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Oil prices extend losses ahead of Fed meeting



With Flow

Oil prices fell as low as $4 a barrel on Monday, extending last week’s slump as diplomatic efforts to end the war in Ukraine are stepped up and markets prepare for higher US rates. Flow reports by reference Reuters.

Brent crude futures were last trading at $109.62 a barrel, down $3.05, or 2.7%, at 0351 GMT on Monday.

US West Texas Intermediate (WTI) crude futures fell $3.10, or 2.8%, to $106.23 a barrel.

Russia and Ukraine made their most optimistic assessments after the weekend negotiations, claiming that positive results could be achieved within a few days.

“Oil prices may continue to moderate this week as investors digest the impact of sanctions on Russia and the parties show signs of negotiations to quell the fire,” said Tina Teng, analyst at CMC Markets.

“As markets price for a much tighter supply from February to early March, the focus is shifting to monetary policy at this week’s FOMC meeting, which could further strengthen the USD and put pressure on commodity prices,” Teng said.

The US Federal Open Market Committee will meet on March 15-16 to decide whether to raise interest rates.

US consumer prices soared in February, causing the highest annual rise in inflation in 40 years and is poised to accelerate further.

The Federal Reserve is expected to start raising interest rates this week, which will put downward pressure on oil prices. Oil prices typically move inversely with the US dollar, and a stronger US dollar makes commodities more expensive for foreign currency holders.

Brent has already lost 4.8% last week and US WTI is down 5.7%, both posting their steepest weekly declines since November. This was after both contracts hit their highest levels since 2008 earlier in the week amid supply concerns after the US and European allies considered banning Russian oil imports.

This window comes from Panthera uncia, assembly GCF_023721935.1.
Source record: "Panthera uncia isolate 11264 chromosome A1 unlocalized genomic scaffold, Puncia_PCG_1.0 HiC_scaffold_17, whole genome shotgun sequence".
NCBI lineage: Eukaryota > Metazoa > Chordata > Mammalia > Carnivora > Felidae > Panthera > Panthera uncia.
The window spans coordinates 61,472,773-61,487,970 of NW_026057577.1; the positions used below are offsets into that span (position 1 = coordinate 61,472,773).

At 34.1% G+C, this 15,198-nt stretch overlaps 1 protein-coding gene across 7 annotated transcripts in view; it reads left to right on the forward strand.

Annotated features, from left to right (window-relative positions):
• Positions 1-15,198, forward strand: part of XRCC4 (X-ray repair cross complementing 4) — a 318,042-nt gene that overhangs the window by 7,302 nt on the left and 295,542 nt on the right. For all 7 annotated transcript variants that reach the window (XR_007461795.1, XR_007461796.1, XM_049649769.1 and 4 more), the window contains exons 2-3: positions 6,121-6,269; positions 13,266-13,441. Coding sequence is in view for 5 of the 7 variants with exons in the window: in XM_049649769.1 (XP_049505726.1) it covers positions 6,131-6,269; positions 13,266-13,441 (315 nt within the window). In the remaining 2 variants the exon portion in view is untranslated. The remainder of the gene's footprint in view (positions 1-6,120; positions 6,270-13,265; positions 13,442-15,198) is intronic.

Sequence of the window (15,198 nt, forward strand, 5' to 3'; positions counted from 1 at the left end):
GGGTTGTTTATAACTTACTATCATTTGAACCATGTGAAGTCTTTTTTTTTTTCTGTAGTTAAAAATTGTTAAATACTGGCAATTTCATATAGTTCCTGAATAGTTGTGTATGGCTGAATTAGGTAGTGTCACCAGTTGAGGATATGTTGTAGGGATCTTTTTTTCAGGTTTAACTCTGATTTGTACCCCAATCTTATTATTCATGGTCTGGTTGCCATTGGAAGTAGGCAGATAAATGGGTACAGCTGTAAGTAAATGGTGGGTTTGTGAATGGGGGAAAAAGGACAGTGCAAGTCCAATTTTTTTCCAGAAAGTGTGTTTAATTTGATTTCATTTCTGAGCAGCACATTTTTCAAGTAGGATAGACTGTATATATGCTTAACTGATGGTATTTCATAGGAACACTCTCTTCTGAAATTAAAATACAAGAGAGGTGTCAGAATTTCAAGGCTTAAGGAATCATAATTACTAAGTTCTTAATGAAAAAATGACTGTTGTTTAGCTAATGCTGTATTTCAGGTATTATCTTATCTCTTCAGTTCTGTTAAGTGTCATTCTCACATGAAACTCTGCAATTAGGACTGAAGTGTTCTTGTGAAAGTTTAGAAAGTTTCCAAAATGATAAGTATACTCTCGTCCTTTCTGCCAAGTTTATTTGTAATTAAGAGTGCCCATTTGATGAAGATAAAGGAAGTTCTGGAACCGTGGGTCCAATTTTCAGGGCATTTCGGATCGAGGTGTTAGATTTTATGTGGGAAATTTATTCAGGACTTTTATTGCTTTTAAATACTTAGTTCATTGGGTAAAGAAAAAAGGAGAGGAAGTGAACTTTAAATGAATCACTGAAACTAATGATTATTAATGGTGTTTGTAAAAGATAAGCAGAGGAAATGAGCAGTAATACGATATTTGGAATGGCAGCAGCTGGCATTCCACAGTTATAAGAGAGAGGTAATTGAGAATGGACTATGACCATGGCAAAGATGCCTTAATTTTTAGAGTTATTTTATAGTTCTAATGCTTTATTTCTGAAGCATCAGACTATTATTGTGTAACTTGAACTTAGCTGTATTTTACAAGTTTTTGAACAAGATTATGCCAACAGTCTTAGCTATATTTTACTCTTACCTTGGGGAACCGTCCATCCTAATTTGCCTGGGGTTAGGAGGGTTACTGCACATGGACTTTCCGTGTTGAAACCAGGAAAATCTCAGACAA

The US later announced that it was banning Russian oil imports, and the UK said it would phase them out by the end of the year. Russia is the world’s largest exporter of crude and petroleum products, shipping around 7 million barrels per day, or 7% of the global supply.

“The Russia-Ukraine situation is very volatile and the market will be sensitive to developments on this front. Proposals that the parties may be willing to negotiate probably weigh some on prices,” said Warren Patterson, head of commodity research at ING.

“Also, rising COVID cases in China will raise concerns about demand. China is experiencing the worst COVID outbreak in more than two years. The city of Shenzhen is under quarantine while other cities are seeing tougher restrictions.”

China, the world’s largest importer of crude oil and its second-largest consumer after the United States, is seeing an increase in COVID-19 cases, with new daily caseload figures hitting two-year highs. It last reported 1,437 new confirmed cases of coronavirus on March 13.

While China’s number of cases is much lower than in many other countries, its “zero-COVID” stance has prompted government officials in affected areas, such as southern tech hub Shenzhen and northeastern province Jilin, to impose targeted lockdowns, conduct mass testing and suspend the public. transport to suppress contamination as quickly as possible.

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